Wednesday, December 26, 2007
peace or whatever comes closest, whatever’s left dawdling on the horizon
your full moon on the day before Christmas being Auden's (or, if Plath's, only in that execrable stuff you’ve been scribbling)
simmering family angers coming to boil in the bag
your middleaged familiar, Puff The Magic Dragon of Extinction, keeping to the back of the cave
the child giving the Thomas The TWank Engine and Lazy Town DVDs a rest and opting for Shaun The Sheep (or something similarly non-mind-contracting)
elastic flesh full of itchy surprises and flesh in tatters grating into the long sleep
spectacular kick-the-books-off-the-shelf sex or, if that is no longer on the menu, compassionate skin & tonic, whatever you’re wanting
the absent friends, the dead as doornails, the terminally lonely, the happily alone, the mastered by depression, the getting on with it, the coping, the coped with
tomorrow being less boring but not nearly as interesting as the Interesting Times we live in
nobody calling just now (maybe later)
Thursday, November 15, 2007
Thursday, November 08, 2007
Puthwuth's last post was on the subject of readings. Not the common or garden readings where the question is (as Paul Durcan put it) "to clap weakly or weakly clap." No, rather those readings that stay in the memory because something goes awry. Ron Silliman, in his November 5th blog entry, also talks about readings. Last month he spotted a giant panda in his audience. He recollects an incident from the more distant past, where he witnessed:
"...Denise Levertov, the MC at a large, vastly overcrowded anti-war reading at Glide Church in San Francisco, getting genuinely hysterical onstage at the sight of The People’s Prick, an attendee who turn up in a six-foot tall bright pink terrycloth dildo costume. She threatened to shut the evening down on the spot and it took several of her peers to talk her down from this position, her own body visibly trembling with anger. She did not view this little bit of agitprop attendance – a direct antecedent, I suppose, of the panda who showed up at my reading last month in Ashland – in the spirit of women going topless at rock concerts, common enough at the time, but rather in the sense of the penis as an ever-present assault on women."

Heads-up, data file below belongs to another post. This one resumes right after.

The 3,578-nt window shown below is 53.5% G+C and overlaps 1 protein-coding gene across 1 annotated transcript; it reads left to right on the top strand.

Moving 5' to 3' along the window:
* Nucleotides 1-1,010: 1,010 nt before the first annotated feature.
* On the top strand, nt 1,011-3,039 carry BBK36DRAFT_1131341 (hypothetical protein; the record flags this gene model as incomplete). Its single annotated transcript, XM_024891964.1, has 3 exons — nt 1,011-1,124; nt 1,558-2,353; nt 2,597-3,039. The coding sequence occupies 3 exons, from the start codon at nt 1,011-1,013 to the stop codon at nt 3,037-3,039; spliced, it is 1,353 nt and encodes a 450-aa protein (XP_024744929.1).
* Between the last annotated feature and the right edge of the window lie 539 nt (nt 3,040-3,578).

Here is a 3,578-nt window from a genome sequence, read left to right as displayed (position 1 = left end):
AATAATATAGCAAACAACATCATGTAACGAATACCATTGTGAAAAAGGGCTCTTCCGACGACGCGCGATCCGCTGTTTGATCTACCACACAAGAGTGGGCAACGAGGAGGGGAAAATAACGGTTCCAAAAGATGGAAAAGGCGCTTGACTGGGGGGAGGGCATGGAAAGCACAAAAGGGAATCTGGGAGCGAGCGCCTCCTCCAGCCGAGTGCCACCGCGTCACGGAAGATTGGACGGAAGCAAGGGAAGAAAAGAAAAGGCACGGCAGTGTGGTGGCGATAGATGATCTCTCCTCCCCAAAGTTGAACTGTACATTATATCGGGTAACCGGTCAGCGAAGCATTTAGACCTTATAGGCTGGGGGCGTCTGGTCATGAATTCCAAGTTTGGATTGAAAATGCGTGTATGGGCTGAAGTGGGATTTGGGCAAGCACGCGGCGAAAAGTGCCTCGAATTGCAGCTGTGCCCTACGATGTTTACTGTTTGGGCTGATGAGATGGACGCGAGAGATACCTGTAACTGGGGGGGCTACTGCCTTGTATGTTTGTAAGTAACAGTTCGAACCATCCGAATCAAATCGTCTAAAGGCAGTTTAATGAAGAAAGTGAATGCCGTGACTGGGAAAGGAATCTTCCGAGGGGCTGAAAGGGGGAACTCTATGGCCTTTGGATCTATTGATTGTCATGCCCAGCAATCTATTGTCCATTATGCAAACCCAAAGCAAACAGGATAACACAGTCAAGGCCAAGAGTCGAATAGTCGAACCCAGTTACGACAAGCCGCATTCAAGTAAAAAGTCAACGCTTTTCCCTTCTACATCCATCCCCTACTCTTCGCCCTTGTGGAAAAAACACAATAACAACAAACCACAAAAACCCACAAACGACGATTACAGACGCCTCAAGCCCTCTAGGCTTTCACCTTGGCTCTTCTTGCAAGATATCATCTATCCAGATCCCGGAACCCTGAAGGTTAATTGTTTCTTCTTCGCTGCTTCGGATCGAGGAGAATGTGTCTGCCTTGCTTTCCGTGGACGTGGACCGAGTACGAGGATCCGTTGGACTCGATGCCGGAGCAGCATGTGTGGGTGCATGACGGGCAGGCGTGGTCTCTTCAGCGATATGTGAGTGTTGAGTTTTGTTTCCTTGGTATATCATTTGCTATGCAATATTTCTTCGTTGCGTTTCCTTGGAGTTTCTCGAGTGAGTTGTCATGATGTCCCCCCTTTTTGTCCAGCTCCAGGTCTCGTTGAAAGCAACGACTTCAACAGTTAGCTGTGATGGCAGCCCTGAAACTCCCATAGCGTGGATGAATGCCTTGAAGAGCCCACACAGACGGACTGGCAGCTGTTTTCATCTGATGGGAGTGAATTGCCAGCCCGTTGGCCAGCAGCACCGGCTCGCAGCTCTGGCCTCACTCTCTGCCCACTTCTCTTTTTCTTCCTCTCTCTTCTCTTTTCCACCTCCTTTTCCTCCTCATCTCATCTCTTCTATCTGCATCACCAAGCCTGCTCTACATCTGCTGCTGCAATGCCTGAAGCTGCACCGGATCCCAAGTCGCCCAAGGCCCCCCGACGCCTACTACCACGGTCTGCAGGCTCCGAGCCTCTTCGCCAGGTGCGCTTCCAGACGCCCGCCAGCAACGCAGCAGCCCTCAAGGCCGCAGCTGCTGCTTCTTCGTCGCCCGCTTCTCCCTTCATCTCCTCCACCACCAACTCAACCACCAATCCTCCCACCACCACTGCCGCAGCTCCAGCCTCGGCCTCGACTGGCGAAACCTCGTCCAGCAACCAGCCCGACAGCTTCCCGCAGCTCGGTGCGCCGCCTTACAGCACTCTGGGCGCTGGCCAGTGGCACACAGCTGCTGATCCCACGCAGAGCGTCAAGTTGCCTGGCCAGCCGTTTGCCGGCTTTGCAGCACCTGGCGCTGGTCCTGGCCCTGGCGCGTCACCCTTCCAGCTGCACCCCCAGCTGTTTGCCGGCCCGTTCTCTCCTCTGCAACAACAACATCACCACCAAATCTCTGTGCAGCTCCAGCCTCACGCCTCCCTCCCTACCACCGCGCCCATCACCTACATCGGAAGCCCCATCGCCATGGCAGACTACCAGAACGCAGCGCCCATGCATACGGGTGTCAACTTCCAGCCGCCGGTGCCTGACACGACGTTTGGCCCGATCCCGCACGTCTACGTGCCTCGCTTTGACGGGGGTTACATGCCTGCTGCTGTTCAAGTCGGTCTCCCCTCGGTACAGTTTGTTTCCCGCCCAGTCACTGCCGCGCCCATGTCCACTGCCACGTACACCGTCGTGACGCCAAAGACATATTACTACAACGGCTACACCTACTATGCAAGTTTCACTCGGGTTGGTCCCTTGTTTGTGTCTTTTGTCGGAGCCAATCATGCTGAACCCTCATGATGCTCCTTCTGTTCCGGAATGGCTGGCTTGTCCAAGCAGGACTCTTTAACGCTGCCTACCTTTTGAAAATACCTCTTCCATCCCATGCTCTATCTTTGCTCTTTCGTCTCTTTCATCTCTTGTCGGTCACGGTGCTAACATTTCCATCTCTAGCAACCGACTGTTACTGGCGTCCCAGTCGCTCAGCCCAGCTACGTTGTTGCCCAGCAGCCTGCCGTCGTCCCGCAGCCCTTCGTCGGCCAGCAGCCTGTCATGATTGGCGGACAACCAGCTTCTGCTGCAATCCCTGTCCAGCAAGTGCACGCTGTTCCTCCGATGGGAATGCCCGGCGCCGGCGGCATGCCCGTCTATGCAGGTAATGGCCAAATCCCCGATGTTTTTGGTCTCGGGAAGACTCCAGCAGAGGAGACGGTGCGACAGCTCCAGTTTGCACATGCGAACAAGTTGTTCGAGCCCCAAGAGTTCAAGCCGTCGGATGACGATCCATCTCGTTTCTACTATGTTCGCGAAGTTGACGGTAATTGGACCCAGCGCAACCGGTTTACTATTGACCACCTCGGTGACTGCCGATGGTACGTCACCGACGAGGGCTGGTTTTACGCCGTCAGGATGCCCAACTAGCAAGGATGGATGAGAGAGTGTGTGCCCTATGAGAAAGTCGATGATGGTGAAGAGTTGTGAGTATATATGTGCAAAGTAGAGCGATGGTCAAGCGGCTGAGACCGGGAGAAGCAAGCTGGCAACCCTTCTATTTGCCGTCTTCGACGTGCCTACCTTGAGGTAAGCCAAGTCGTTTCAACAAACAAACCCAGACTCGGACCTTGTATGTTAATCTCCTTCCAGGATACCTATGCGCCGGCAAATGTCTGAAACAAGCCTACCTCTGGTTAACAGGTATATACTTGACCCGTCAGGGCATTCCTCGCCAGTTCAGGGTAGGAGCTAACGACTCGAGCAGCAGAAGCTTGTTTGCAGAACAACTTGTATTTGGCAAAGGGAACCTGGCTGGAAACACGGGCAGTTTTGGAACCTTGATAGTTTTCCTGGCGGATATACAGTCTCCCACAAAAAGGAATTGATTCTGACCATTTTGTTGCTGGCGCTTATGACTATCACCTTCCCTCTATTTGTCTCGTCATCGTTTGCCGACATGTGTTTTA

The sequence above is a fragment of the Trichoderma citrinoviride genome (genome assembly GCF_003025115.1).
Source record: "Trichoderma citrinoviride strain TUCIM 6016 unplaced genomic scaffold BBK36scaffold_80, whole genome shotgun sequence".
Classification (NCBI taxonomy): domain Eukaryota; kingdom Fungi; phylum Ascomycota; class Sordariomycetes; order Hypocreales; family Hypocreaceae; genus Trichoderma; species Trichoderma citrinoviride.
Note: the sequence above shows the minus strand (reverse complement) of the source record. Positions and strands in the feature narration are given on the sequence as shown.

Great stuff: a new slant on Shakespeare's famous stage direction: Exit, followed by a panda (or penis).
Four incidents from my own experiences of giving poetry readings, the first two from The Foggy Dew pub, a popular venue for readings in the 1980s and 90s.
As soon as I begin to read a sulky man in a denim jacket (perhaps angered by my West Brit accent) shouts: "Why don't you write a poem about Bobby Sands?" Another man (with a proper Dublin accent) asked why he doesn't write one himself, or if perhaps he would like to recite one? At that, the heckler heads for the door, his parting shot: "What are you, Fine Fail, Fine Gael or Sinn Fein?" My rather melodramatic reply: "I'm a human fucking being." The barman walks over to me with his hand out, grinning: "Good man! Good man!"